Baxter Recalls IV Solution for Container and Particulate Issues

July 31, 2015
Pharmaceutical Technology Editors
PTSM: Pharmaceutical Technology Sourcing and Management
Volume 11, Issue 8

Baxter has recalled of one lot of IV solution due to the potential for leaking containers, particulate matter, and missing port.

Baxter International Inc. announced on July 30, 2015 a voluntary recalling one lot of intravenous (IV) solution-0.9 % Sodium Chloride Injection, USP-to the hospital/user level due to the potential for leaking containers, particulate matter, and missing port protectors. Baxter was made aware of these issues through customer complaints. There have been no adverse events associated with this lot reported to Baxter to date.

The lot number is C964601 with an expiration date of April 30, 2016.

Leaking containers, particulate matter and missing port protectors could result in contamination of the solution. If not detected, this could lead to a bloodstream infection or other serious adverse health consequences. Injecting a product containing particulate matter, in the absence of in-line filtration, may result in blockage of blood vessels, which can result in stroke, heart attack or damage to other organs such as the kidney or liver. There is also the possibility of allergic reactions, local irritation and inflammation in tissues and organs.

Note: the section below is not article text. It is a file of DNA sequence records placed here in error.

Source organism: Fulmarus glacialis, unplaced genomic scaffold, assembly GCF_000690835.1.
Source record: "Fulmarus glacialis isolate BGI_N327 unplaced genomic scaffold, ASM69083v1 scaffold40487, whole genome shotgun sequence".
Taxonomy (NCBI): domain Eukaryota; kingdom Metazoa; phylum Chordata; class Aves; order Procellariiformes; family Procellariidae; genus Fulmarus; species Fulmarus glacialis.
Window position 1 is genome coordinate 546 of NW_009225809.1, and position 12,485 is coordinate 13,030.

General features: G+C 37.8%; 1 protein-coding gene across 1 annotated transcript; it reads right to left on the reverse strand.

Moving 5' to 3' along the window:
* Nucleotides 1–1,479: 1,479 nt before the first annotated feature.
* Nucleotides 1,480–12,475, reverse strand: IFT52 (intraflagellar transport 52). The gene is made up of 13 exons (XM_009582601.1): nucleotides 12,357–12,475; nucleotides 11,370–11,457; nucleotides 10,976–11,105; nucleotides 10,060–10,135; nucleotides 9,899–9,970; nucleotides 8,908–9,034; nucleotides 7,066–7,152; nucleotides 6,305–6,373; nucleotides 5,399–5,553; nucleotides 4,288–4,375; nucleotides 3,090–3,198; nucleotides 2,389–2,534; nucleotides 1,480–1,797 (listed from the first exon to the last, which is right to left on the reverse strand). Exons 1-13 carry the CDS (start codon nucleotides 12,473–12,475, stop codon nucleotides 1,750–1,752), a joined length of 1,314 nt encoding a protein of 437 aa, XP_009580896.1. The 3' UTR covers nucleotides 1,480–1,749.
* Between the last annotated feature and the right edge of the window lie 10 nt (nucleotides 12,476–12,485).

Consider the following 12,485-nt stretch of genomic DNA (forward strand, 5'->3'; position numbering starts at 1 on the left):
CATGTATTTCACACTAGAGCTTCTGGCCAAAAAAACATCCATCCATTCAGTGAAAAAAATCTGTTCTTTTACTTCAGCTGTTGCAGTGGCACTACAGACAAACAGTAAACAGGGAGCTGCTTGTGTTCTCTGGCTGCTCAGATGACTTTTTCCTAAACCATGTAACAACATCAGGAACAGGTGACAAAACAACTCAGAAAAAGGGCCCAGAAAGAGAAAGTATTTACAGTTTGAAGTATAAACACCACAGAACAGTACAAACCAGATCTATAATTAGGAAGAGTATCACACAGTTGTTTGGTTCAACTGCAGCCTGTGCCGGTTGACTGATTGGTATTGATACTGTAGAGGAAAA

The lot being recalled was distributed to customers and distributors nationwide between January 22, 2015 and February 12, 2015. Customers were notified via letter that they should not use product from the recalled lot.

On July 17, 2015, Baxter recalled two lots of intravenous (IV) solutions due to the potential presence of particulate matter determined to be an insect.

Source: FDA